My friend Ale is leaving this weekend, and I'll be sad to see her go. She's an awesome person, really fun. If I'm in NYC I plan on calling her up at Skidmore and saying, "Ale, anti jamila mithel sursur (You are beautiful like a's a long story). Come to NYC and see me right now. You owe me taxi money." And then she will come and we will have a blast. And she will bring Kelly along.

Alright, enough late night ramblings for me.

Until Sunday! (realistically, don't expect a post until Monday)


Tuesday, July 21, 2009


Ok, first of suddenly got really hot here. And humid. Someone checked the weather and this morning at 4 am it was 93 degrees. It's so terrible and no one wants to do anything and no one can concentrate and it sucks. A lot.

Anyway. This weekend I went to Chefchaouen, this tiny town in the mountains. It was so gorgeous! My favorite place that I've been thus far in Morocco. On Saturday, Sarah, Kelsey, and I took a train from Rabat to Tangier. It was about 5 hours, and there was no air conditioning. We were in a train compartment with 6 other people, and it was cramped and hot. When we got to Tangier, we tried to go find some places to walk around and see before getting a bus to Chefchaouen. We got a taxi driver that did not speak Spanish, as most of the people do in the northern parts of Morocco, so he didn't really understand what I was saying. He just dropped us off in some random square and there was a place to eat so we ate. And then we tried to catch a taxi to the beach but no taxis would stop. A ton of empty taxis would pass but ignore us as we waved them down. We started walking in what we thought might be the general direction of the beach. We stood on a main street for a while, and finally we decided that the best thing to do would be to get the taxi to the bus station so that we had tickets to Chefchaouen, and to decide what else to do after that. A taxi never came, though, so I asked for directions to the bus station. It was fairly close, so we ended up walking. We got to the bus station around 3, and the bus to Chefchaouen didn't leave until 5:45, but we were kinda fed up with Tangier so we just sat in a cafe in the shade and waiting. We boarded the bus around 5:15.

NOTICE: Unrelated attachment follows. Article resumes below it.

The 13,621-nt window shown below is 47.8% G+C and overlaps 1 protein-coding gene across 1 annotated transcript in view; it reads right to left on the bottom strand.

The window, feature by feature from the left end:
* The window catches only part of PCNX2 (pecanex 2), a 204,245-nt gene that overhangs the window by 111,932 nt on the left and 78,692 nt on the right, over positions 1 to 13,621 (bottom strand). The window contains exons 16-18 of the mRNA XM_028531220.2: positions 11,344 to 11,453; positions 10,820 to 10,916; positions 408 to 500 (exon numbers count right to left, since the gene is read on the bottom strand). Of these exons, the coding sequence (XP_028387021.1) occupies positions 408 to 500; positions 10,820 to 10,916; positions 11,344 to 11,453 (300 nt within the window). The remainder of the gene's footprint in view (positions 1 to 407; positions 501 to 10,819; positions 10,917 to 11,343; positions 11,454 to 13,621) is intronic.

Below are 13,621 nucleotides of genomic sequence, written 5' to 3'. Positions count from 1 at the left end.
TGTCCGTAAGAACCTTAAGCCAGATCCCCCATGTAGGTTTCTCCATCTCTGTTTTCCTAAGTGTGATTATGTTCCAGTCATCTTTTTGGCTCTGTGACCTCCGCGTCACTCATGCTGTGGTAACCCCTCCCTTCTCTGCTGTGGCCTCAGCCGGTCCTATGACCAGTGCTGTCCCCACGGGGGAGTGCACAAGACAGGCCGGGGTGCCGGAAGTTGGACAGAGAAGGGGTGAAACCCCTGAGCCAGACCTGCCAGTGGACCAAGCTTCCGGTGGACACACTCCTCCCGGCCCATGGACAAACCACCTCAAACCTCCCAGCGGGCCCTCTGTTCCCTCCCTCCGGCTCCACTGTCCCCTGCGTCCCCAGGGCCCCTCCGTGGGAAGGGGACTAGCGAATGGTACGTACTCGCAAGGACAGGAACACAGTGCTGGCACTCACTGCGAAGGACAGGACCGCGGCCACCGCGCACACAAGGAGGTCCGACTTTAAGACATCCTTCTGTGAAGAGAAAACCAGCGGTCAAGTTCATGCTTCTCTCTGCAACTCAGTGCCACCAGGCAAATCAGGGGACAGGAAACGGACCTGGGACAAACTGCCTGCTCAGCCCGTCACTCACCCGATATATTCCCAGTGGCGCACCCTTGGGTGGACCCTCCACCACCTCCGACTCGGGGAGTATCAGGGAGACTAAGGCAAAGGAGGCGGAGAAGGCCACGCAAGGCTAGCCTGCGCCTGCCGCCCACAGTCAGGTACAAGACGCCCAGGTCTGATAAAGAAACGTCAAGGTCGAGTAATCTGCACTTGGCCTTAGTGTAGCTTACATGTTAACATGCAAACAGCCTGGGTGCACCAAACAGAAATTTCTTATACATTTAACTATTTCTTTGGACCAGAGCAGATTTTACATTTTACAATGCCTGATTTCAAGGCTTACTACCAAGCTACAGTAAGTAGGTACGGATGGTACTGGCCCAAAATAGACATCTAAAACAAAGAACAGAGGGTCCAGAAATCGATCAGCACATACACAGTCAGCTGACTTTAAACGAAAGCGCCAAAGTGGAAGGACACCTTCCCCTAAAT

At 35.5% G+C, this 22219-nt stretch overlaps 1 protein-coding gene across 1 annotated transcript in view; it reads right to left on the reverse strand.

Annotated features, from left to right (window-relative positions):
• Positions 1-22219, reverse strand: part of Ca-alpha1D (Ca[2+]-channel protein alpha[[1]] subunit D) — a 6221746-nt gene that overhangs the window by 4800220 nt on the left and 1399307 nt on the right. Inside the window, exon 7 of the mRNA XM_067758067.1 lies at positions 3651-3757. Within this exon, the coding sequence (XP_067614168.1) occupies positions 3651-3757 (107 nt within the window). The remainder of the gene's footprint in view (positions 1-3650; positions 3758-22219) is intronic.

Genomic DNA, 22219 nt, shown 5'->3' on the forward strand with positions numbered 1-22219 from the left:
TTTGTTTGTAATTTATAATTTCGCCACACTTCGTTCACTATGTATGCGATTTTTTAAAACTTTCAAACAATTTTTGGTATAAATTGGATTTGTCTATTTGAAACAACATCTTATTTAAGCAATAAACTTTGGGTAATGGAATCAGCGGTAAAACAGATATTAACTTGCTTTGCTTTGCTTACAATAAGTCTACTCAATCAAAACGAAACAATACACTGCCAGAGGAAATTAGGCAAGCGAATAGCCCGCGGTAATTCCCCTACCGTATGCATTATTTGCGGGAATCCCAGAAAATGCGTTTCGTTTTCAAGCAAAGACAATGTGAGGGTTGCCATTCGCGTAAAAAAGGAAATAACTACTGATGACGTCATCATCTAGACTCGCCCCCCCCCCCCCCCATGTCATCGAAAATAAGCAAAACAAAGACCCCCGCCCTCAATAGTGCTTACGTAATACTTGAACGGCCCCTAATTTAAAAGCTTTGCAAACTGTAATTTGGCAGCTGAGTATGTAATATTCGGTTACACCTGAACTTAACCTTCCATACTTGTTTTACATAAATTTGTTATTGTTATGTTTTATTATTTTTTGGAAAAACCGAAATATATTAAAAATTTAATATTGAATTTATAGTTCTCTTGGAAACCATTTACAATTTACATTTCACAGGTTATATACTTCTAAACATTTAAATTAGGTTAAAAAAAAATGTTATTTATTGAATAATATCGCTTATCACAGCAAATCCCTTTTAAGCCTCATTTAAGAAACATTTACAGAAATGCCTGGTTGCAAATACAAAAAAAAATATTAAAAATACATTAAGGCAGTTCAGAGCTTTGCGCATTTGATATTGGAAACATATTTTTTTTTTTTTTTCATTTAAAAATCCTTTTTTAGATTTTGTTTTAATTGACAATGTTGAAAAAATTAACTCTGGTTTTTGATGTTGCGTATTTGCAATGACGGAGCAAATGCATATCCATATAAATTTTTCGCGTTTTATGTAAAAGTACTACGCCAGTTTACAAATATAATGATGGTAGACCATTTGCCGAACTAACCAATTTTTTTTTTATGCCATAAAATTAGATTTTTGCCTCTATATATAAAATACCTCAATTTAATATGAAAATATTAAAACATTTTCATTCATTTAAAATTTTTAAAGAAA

The bus ride was a little over 3 hours, and we left a little late. It stopped several times, but there was air conditioning, though it wasn't very strong. But it was good enough. And when the sun started going down, it was pretty cool on the bus. We got to Chefchaouen around 9:30, and started to follow the hordes of people until we found a taxi. He knew the hotel we were looking for, Hotel Madrid, and dropped us off right outside. We went through the process of trying to get a room for the three of us- they were all out of triples, and offered us a double and a single, but then they said they could put a mattress on the floor in a double and we could sleep there. That was fine with us because all we were going to do was sleep and then get up early and check out.

The poor guy at the hotel was very overworked- he was the only one dealing with the tourists coming and going. He told us it would be a while until the room was ready, so we went out to walk around a little. The town was surprisingly busy, considering it was near 11pm, and we found somewhere small to eat. I had mango juice- yum. We walked around a little and then went back to the hotel and to our room. We all took turns showering, and there was a TV! I was looking forward to watching news or something, but none was on. Kelsey watched some of a movie and we all went to sleep.

We got up at 5:45, a time I had forgotten existed, because we wanted to get to the bus station and figure out getting tickets and what time we would leave. The nice bus, CTM, only had one bus to Rabat and it left at 7 am, which was not at all conducive to seeing Chefchaouen. So we found another company that left at 12:45. We bought our tickets and then tried to grab a taxi to Raas al-Maa, the waterfall on the outskirts of town. Since it was so early, the taxi situation wasn't great, but we just walked up the huge hill utnil we located a taxi. It was nice to be up when it was still cool, and I took a ton of pictures of the mountains and the houses and everything. The Chefchaouen color is blue, and it is so gorgeous.